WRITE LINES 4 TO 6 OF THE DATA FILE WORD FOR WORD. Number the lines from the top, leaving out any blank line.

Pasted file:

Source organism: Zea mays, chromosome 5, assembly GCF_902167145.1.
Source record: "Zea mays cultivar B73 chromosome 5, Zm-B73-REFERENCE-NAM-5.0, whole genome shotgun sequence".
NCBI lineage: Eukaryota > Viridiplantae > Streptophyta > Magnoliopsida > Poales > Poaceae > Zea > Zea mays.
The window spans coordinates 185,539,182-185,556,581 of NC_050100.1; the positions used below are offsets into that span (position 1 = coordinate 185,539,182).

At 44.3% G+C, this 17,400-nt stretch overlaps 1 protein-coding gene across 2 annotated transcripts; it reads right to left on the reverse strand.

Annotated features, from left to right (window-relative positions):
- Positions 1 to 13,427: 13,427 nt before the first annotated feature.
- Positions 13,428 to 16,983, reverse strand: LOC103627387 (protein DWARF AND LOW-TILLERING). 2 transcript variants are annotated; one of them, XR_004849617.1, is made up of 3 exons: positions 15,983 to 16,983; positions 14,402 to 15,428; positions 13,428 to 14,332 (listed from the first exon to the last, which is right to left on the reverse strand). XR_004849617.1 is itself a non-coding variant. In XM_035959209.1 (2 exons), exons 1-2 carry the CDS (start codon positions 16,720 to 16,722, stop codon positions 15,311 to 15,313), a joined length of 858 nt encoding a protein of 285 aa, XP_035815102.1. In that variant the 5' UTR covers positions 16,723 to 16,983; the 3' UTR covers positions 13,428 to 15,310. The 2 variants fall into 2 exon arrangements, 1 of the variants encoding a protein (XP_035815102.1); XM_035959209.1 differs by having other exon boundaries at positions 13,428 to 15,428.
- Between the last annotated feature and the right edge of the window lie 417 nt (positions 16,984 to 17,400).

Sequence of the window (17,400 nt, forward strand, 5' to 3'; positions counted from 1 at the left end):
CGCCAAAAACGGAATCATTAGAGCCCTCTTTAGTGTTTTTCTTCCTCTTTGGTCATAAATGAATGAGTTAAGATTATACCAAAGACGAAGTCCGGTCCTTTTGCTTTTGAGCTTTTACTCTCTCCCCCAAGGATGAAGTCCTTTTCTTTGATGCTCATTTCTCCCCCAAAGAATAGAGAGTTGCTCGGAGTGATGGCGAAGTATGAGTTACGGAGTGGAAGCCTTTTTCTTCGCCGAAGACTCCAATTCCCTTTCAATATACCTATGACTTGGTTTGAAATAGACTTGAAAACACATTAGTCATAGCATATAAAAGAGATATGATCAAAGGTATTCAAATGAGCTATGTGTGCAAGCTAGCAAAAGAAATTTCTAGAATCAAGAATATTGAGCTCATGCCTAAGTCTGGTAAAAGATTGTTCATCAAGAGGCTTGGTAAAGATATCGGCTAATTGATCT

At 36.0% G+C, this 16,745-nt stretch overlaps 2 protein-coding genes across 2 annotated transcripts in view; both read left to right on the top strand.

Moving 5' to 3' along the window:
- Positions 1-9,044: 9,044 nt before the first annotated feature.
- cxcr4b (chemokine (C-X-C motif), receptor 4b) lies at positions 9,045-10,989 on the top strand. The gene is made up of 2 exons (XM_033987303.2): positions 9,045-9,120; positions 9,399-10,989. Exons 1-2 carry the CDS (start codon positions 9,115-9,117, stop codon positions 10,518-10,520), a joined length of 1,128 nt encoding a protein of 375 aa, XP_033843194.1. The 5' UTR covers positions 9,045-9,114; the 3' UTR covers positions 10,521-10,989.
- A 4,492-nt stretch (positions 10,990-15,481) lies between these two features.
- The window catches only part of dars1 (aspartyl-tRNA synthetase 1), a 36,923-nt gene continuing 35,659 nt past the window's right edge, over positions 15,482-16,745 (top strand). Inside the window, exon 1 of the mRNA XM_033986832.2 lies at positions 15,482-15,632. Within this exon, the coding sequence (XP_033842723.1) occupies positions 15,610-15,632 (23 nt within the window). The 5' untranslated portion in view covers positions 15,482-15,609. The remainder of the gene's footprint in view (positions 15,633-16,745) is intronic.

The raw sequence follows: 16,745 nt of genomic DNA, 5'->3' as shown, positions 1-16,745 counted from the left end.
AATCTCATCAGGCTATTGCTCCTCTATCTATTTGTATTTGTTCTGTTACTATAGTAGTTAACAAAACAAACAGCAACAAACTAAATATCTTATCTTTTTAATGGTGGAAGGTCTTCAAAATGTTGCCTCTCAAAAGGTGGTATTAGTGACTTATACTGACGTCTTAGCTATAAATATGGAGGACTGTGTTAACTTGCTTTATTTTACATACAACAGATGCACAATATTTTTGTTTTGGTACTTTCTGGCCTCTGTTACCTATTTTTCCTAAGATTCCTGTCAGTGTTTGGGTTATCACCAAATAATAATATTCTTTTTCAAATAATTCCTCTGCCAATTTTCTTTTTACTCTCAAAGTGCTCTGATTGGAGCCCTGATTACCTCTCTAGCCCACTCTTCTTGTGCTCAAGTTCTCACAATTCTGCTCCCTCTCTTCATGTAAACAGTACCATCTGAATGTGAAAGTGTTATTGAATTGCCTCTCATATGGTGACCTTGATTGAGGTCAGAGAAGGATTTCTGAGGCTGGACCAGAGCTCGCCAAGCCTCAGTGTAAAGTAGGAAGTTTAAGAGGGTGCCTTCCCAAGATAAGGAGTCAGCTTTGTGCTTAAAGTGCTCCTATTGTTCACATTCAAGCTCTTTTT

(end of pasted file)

The window spans coordinates 185,539,182-185,556,581 of NC_050100.1; the positions used below are offsets into that span (position 1 = coordinate 185,539,182).

At 44.3% G+C, this 17,400-nt stretch overlaps 1 protein-coding gene across 2 annotated transcripts; it reads right to left on the reverse strand.

Annotated features, from left to right (window-relative positions):